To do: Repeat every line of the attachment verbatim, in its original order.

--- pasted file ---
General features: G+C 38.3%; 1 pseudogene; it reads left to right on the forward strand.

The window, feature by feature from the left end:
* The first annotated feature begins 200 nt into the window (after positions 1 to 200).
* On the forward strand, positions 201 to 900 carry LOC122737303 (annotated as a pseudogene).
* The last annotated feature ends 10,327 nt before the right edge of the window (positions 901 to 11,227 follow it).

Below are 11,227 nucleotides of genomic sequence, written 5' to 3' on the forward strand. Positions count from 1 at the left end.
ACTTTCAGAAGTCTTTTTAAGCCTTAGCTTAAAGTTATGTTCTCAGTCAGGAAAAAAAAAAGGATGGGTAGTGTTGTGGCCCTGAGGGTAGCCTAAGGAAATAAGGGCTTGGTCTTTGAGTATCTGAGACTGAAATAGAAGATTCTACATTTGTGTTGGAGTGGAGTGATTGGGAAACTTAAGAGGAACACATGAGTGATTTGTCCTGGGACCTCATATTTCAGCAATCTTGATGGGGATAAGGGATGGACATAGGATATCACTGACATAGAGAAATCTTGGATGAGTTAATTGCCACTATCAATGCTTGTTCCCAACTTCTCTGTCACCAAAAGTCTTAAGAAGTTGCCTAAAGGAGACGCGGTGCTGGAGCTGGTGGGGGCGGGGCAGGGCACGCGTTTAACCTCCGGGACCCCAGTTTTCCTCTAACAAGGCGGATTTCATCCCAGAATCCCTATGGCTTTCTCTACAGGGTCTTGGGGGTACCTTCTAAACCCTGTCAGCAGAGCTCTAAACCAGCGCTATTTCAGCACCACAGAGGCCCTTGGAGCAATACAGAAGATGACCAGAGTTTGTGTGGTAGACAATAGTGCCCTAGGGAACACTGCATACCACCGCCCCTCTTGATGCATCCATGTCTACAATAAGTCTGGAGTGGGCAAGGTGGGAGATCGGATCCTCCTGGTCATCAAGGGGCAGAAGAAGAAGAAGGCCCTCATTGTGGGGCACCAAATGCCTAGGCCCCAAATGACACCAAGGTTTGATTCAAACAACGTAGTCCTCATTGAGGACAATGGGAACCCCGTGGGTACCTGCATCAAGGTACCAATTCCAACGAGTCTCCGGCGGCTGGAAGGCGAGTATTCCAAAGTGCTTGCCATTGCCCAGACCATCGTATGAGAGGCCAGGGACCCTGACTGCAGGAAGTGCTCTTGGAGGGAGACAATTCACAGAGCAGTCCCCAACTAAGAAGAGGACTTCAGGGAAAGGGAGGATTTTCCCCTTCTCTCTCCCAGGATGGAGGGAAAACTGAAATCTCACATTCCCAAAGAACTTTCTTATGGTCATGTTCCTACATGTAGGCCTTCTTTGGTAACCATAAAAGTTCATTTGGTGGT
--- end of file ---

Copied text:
General features: G+C 38.3%; 1 pseudogene; it reads left to right on the forward strand.

The window, feature by feature from the left end:
* The first annotated feature begins 200 nt into the window (after positions 1 to 200).
* On the forward strand, positions 201 to 900 carry LOC122737303 (annotated as a pseudogene).
* The last annotated feature ends 10,327 nt before the right edge of the window (positions 901 to 11,227 follow it).

Below are 11,227 nucleotides of genomic sequence, written 5' to 3' on the forward strand. Positions count from 1 at the left end.
ACTTTCAGAAGTCTTTTTAAGCCTTAGCTTAAAGTTATGTTCTCAGTCAGGAAAAAAAAAAGGATGGGTAGTGTTGTGGCCCTGAGGGTAGCCTAAGGAAATAAGGGCTTGGTCTTTGAGTATCTGAGACTGAAATAGAAGATTCTACATTTGTGTTGGAGTGGAGTGATTGGGAAACTTAAGAGGAACACATGAGTGATTTGTCCTGGGACCTCATATTTCAGCAATCTTGATGGGGATAAGGGATGGACATAGGATATCACTGACATAGAGAAATCTTGGATGAGTTAATTGCCACTATCAATGCTTGTTCCCAACTTCTCTGTCACCAAAAGTCTTAAGAAGTTGCCTAAAGGAGACGCGGTGCTGGAGCTGGTGGGGGCGGGGCAGGGCACGCGTTTAACCTCCGGGACCCCAGTTTTCCTCTAACAAGGCGGATTTCATCCCAGAATCCCTATGGCTTTCTCTACAGGGTCTTGGGGGTACCTTCTAAACCCTGTCAGCAGAGCTCTAAACCAGCGCTATTTCAGCACCACAGAGGCCCTTGGAGCAATACAGAAGATGACCAGAGTTTGTGTGGTAGACAATAGTGCCCTAGGGAACACTGCATACCACCGCCCCTCTTGATGCATCCATGTCTACAATAAGTCTGGAGTGGGCAAGGTGGGAGATCGGATCCTCCTGGTCATCAAGGGGCAGAAGAAGAAGAAGGCCCTCATTGTGGGGCACCAAATGCCTAGGCCCCAAATGACACCAAGGTTTGATTCAAACAACGTAGTCCTCATTGAGGACAATGGGAACCCCGTGGGTACCTGCATCAAGGTACCAATTCCAACGAGTCTCCGGCGGCTGGAAGGCGAGTATTCCAAAGTGCTTGCCATTGCCCAGACCATCGTATGAGAGGCCAGGGACCCTGACTGCAGGAAGTGCTCTTGGAGGGAGACAATTCACAGAGCAGTCCCCAACTAAGAAGAGGACTTCAGGGAAAGGGAGGATTTTCCCCTTCTCTCTCCCAGGATGGAGGGAAAACTGAAATCTCACATTCCCAAAGAACTTTCTTATGGTCATGTTCCTACATGTAGGCCTTCTTTGGTAACCATAAAAGTTCATTTGGTGGT